Ascension to Heaven
For every life on earth, death is the transformation from tangible to intangible; in other words, from flesh to soul. To put this transformation concept into practice, all religions and beliefs have come up with their own funeral procedures, rituals, or ceremonies. This month we will witness the royal rituals and ceremonies surrounding the royal cremation of the late and much-loved monarch, His Majesty King Bhumibol Adulyadej (Rama IX).
In Thailand, it’s our belief that we are a truly multicultural society that’s a harmonious blend of colorful customs and traditions. In terms of religion, Buddhism has been practiced in Thailand for centuries. Yet, because Buddhism shares the same roots as Brahminism and Hinduism in India and Sri Lanka, it’s hard to deny that we have also incorporated some of the Hindu concepts into our religious practice over the years. Like any other religion, we do believe in the afterlife, and in hell and heaven.
The Thai monarchy is substantially influenced by the Hindu and Buddhist concepts of cosmology. A monarch is considered a demi-god and a reincarnation of a Hindu god, and an avatar of Rama, Vishnu, Shiva or Indra (the lord of heavens) who has a divine right to rule his Kingdom and protect his people. When his mission is fulfilled, he will return to heaven. Thus, when a king passes away, we prepare the path for his ascension to heaven amid elaborate ceremonies and rituals.
According to Traibhumikatha (The Three Worlds of Existence), one of Thai Buddhism’s religious texts written in 1345 by King Lithai, the fifth Sukhothai king of the Phra Ruang dynasty, the universe is divided into three planes of existence or “realms”: the immaterial realm (arupa-loka), the fine-material realm (rupa-loka) and the sensuous realm (kama-loka).
It is within the sensuous realm that the underworld, the human world, and the world of devas – hell, earth, and heaven – exist. At the core of the universe is a sacred, golden mountain called Mount Sumeru (or Mount Meru) that passes through the Earth’s center and is so high that it reaches heaven. It is the highest mountain, the center of the Buddhist universe and the abode of supreme Hindu gods and deities such as Indra, Brahma, Shiva, Vishnu, and the Devas.
Sanam Luang, the royal main ground to the north of the Grand Palace once called Thung Phra Meru or the royal cremation ground, has now been transformed from a leisure park into a royal crematorium ground in preparation for the deceased King’s return to Mount Sumeru, or heaven, as a god.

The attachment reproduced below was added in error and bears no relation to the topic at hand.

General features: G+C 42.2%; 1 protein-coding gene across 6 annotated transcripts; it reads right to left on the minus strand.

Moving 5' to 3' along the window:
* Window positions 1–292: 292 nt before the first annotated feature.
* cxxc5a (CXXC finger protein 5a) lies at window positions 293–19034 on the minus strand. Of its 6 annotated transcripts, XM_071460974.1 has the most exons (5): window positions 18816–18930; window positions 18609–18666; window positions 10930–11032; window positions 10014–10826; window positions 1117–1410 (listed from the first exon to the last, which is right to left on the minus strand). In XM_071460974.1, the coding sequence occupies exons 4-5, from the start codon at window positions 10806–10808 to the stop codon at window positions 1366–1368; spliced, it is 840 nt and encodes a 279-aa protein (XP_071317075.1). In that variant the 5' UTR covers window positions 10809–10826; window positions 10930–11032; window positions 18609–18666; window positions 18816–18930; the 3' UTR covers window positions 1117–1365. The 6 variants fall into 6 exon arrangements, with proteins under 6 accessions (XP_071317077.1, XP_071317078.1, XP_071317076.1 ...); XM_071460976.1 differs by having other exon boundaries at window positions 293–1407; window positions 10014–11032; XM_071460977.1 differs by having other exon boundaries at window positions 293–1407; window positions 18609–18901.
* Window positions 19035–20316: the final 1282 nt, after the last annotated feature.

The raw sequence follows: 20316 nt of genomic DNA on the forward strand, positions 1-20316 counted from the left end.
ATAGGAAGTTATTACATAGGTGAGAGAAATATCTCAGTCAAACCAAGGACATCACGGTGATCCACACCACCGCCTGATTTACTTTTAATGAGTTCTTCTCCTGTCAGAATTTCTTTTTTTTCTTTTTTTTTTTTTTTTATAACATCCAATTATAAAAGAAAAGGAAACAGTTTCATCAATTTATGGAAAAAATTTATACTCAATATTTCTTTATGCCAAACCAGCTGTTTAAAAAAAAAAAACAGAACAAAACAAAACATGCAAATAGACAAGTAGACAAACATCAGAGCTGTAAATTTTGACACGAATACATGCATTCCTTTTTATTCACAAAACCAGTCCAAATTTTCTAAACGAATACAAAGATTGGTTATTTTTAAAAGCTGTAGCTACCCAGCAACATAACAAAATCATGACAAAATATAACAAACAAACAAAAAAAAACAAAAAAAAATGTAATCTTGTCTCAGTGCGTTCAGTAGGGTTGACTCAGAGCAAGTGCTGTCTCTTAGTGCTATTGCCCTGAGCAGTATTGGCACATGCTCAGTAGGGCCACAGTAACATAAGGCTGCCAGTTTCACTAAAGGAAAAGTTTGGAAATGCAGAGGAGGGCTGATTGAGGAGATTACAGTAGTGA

If you are visiting Sanam Luang this month, you’ll be likely amazed by the exquisite Thai architecture and high Buddhist art on display there. The royal crematorium complex replicates the concept of Buddhist cosmology as detailed in Traibhumikatha. The main Busabok, a square tent-like structure with a multi-tiered roof topped with a golden spire, symbolizes Indra’s mansion atop Mount Sumeru.
The iconic elements of the mystical universe permeate the crematorium hall design. The handcrafted lotus basins and mythical animals, for example, represent those creatures that dwell in the legendary Himmapan (aka Himavanta) forest at the foothills of Mount Sumeru. The arch-shaped decorations on the roof symbolize the aura of the Buddha, and the descending roofline represents Mount Sattaboripan, the seven mountains that surround Mount Sumeru.
The body of King Bhumibol has been lying in state for people to pay their last respects at the Dusit Maha Prasat Throne Hall in the Grand Palace compound until September 30, 2017. Then, the royal cremation ceremony will take place from October 25 to 29.
In brief, there are six royal processions for the pre-and post-cremation ceremonies. These processions represent the rituals marking the return of a deity to heaven. On October 26, at 7 a.m., the body of the late King will be transported from Dusit Maha Prasat Throne Hall to the Royal Crematorium at Sanam Luang by a royal chariot as part of the funeral procession. At 5:30 p.m. the ceremonial first lighting of the funeral pyre begins.
October 27 is the day of the removal of the royal ashes and relics from the crematorium and transfer of the royal ashes and relics to the Dusit Maha Prasat Throne Hall in a royal procession. On October 28 a final service will be held before the transfer of the royal relics to the Chakri Maha Prasat Throne Hall.
The ceremony will be broadcast live on every national TV channel. After the cremation ceremony, a month-long exhibition about the life and times of King Bhumibol and his royal projects will be held from November 1 to 30 at the crematorium complex.
I’d like to encourage everyone to witness the upcoming royal cremation ceremony of King Bhumibol. This is a once-in-a-lifetime opportunity to learn more about Thailand, its royal history and heritage as well as the Thais’ love for the monarchy. It’s also the day to pay our last respects to one of the greatest monarchs the world has ever known.